Sheets threw 49 pitches for Double-A Huntsville on Thursday night in Pearl, Miss., and reported no troubles with the strained muscle in his upper back. He will head back out for another Minor League assignment on Tuesday, but that's as far as Brewers manager Ned Yost is willing to project.
"We have no really set plans," Yost said. "We're just taking it week by week."
It's hard not to notice that Sheets -- assuming he stays healthy and on his every-five-day schedule -- would be available to pitch April 16. The Brewers play the Mets at Shea Stadium that day, and it happens to be the first time they'll need a fifth starter.
Sheets returned to Miller Park on Friday for a check-up with the team's medical staff and he will throw a bullpen session on Saturday. He expects to make his next start for Triple-A Nashville, which plays at Des Moines, Iowa, on Tuesday, though the Brewers have yet to make a formal announcement.
"I'm ready to get back, but I don't want to jump the gun," Sheets said. "If I tried to jump the gun and had a setback, I'd look like an idiot. I try to tell myself that one more [rehab] start ain't going to be a killer."
Sheets will be on a 70-pitch limit for his next start, Yost said.
According to two reports, Sheets topped out at 96 mph in the first inning Thursday and threw 37 of his 49 pitches for strikes. He struck out five and allowed four hits and two runs, one unearned, in 2 2/3 innings against the Mississippi Braves.
"I felt great out there," Sheets told the Huntsville Times. "My velocity was there. I had a good curveball. I've just got to locate a little better on my fastball."
The Braves are managed by former Atlanta infielder Jeff Blauser, who called Yost on Friday with a positive report. Yost's 80-year-old father-in-law lives in Jackson, Miss., and also phoned with inning-by-inning reports on Sheets.
"I got three phone calls," Yost said. "I think it made him feel important."
One look at Sheets on Friday told Yost all he needed to know.
"That's how you can always tell how Benny's feeling, by his personality," Yost said.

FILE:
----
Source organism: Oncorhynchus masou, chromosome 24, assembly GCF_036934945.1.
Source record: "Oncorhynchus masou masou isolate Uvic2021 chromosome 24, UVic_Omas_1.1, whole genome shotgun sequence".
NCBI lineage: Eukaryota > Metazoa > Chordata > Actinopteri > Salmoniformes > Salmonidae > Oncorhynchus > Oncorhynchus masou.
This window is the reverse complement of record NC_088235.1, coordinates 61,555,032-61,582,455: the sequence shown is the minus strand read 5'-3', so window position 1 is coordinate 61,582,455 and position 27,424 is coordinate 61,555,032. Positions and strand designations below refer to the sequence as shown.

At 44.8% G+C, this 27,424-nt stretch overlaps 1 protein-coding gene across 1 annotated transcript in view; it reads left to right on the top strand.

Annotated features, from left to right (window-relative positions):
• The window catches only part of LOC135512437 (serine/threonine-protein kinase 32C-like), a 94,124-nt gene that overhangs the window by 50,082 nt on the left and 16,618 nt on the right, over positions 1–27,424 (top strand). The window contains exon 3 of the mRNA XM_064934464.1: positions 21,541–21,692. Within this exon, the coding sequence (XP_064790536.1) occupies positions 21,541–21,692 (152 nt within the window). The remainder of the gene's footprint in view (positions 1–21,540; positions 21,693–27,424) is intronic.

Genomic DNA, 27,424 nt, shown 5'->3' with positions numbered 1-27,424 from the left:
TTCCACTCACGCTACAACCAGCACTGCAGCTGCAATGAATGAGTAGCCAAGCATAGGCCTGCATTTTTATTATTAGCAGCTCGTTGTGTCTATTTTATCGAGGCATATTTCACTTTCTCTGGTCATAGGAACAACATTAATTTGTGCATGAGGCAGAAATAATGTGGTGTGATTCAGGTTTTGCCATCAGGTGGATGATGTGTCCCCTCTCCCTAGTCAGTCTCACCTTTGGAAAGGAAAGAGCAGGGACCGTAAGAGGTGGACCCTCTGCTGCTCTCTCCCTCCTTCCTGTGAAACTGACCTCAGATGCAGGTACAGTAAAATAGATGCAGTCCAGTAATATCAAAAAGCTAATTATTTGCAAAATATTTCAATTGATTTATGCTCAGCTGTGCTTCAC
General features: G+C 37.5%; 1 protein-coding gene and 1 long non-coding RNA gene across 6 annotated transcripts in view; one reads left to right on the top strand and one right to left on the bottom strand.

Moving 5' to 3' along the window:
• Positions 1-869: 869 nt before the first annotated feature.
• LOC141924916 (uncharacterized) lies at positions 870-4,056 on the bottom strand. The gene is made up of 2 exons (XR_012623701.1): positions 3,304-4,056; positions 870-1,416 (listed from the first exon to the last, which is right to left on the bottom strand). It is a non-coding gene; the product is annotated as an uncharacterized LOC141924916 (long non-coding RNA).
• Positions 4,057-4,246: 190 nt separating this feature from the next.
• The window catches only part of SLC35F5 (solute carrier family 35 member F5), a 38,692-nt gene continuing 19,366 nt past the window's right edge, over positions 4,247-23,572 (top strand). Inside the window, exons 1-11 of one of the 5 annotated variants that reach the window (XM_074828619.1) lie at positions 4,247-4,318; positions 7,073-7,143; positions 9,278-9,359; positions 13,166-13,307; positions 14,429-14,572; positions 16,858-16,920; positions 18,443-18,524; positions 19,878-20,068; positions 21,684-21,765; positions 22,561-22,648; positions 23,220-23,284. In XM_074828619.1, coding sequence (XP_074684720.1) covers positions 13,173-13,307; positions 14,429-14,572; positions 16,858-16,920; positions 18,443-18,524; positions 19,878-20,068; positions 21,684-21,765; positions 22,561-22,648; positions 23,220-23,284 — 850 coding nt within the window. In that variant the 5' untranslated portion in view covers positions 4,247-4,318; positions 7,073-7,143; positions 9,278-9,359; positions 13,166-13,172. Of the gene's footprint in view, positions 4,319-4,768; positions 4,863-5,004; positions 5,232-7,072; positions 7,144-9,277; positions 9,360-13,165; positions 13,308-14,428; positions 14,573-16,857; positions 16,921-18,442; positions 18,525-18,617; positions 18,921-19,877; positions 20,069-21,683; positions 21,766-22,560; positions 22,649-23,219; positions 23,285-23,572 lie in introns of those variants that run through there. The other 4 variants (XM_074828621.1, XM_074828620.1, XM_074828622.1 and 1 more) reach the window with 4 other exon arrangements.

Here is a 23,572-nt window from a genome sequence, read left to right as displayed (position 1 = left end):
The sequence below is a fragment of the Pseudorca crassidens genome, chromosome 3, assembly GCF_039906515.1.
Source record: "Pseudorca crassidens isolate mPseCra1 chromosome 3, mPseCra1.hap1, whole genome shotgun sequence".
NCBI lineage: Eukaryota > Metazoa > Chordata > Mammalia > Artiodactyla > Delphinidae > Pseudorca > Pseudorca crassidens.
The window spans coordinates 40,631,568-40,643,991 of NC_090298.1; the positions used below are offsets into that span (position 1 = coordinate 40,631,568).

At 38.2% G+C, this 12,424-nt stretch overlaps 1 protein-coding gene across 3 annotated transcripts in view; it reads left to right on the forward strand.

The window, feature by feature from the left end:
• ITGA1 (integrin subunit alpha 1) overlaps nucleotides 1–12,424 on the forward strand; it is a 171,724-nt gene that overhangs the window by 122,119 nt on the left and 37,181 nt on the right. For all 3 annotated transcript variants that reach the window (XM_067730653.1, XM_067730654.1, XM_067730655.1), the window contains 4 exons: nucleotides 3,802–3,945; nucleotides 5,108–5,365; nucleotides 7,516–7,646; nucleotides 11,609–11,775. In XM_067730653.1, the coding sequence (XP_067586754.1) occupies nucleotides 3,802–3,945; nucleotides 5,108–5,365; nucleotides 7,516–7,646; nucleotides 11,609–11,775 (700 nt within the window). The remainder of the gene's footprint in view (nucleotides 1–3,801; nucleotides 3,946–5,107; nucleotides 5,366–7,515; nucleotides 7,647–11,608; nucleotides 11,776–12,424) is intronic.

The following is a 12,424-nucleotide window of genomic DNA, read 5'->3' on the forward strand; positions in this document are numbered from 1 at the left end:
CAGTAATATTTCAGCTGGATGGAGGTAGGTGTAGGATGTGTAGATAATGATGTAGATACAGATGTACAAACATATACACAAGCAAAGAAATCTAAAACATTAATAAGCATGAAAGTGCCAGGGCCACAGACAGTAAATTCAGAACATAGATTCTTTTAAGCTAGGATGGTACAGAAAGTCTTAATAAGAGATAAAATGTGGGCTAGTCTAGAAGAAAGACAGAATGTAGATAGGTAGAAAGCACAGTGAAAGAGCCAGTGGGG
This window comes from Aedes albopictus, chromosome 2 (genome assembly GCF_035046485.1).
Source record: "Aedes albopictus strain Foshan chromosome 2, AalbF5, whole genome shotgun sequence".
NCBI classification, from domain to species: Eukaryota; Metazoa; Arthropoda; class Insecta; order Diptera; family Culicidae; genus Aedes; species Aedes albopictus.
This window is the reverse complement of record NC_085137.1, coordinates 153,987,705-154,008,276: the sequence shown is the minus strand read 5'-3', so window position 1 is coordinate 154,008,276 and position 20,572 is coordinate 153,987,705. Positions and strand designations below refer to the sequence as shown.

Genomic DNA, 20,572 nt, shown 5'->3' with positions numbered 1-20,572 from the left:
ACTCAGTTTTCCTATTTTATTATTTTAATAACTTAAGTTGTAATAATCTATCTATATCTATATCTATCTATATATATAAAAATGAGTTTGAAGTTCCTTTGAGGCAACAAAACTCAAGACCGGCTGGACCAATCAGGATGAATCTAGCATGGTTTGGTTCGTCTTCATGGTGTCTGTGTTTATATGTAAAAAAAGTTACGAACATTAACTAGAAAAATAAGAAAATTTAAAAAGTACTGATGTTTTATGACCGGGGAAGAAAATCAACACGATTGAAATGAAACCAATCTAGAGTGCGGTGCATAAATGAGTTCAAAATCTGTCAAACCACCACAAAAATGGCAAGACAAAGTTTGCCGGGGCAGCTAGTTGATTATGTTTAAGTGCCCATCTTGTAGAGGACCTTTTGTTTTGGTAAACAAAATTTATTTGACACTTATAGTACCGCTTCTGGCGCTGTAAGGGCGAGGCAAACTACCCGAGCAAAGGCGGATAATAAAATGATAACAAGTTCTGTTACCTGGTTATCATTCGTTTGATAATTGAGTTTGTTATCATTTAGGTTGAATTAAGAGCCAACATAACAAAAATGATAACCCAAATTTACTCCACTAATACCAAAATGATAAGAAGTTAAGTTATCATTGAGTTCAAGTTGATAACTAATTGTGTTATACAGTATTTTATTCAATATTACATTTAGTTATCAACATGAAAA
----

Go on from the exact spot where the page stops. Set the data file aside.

Wardrobe malfunction: Before Sheets could take the mound, he had to find a uniform that fit. The belt proved the biggest problem.
"Most of the kids at that stage are 21," Sheets said of his Double-A teammates. "They don't have no 'man-weight' on 'em yet."
Sheets finally borrowed a belt from the opponents, a hand-me-down from Atlanta that belonged previously to Braves manager Bobby Cox. They don't list managers' weights in the media guide, but it's safe to say that Benny is a bit slimmer than Bobby.
"It had a boomerang on it," Sheets joked. "I kind of threw it around me."
He had to look good because Sheets' parents made the drive from St. Amant, La., keeping alive their streak of attending Sheets' Opening Day starts.
Opening eyes: Sheets was less interested in talking about his outing than that of 22-year-old right-hander Carlos Villanueva, who followed with 5 1/3 innings of scoreless relief and picked up the win.
Villanueva spent most of last season at Class A Brevard County, where he was 8-1 with a 2.32 ERA in 21 starts before a promotion to Huntsville. He was the Brewers' Minor League pitcher of the month for June.
"He was fun to watch," Sheets said.
Where does Fielder fit? Yost stuck with first baseman Price Fielder in the No. 7 hole for Friday's series opener against Arizona. Fielder went 0-for-9 with seven strikeouts in two games as the No. 5 hitter before Yost dropped him to the seventh spot.
"He just lost his mental side," Brewers hitting coach Butch Wynegar said. "He had a hard time regrouping and the next thing you know, you're just seeing the ball and swinging. That's not Prince. He's not a strikeout guy."
Yost's move paid off in the eighth inning Wednesday, when Fielder snapped an 0-for-11 start to the season with a go-ahead bloop single.
For now, Fielder may stick in the No. 7 spot. Third baseman Corey Koskie batted fifth on Friday night.
"We talked about lineups in Spring Training and my suggestion was to have Prince hit seventh," Wynegar said. "I thought there were going to be enough RBI opportunities in that seventh spot, and I just made the comment that the fifth spot could create a little bit more pressure for him. Ned said, 'He's got to learn to hit fifth sometime.'"
Snow day: A few flurries fell outside Miller Park's closed dome during batting practice Friday night. That was nothing, said Yost, who has memories of much worse at old County Stadium.
"I remember trying to catch, and it was snowing so hard you could hardly see the center fielder, let alone a white ball coming at you at 90 mph," Yost said.
Last call: According to the Elias Sports Bureau, Derrick Turnbow is the first pitcher to record a save in his team's first three games of a season since saves became an official statistic in 1969. A number of pitchers had previously accomplished the feat in their team's first three wins. ... Yost said he can't wait until Sunday, when the Brewers will dust off their 1982-style uniforms for the first "Retro Sunday" at Miller Park. The skipper said he wants to "break them out more often" than every Sunday home game this season. ... Former Brewers catcher Charlie Moore, who played 14 of his 15 Major League seasons in Milwaukee, visited Friday. He got a tour of the facilities from another former Brewer, Gorman Thomas, who will sign autographs on Sunday. The team is encouraging fans to get involved with Retro Sunday by sporting their best "big hair" styles.
Adam McCalvy is a reporter for MLB.com. This story was not subject to the approval of Major League Baseball or its clubs.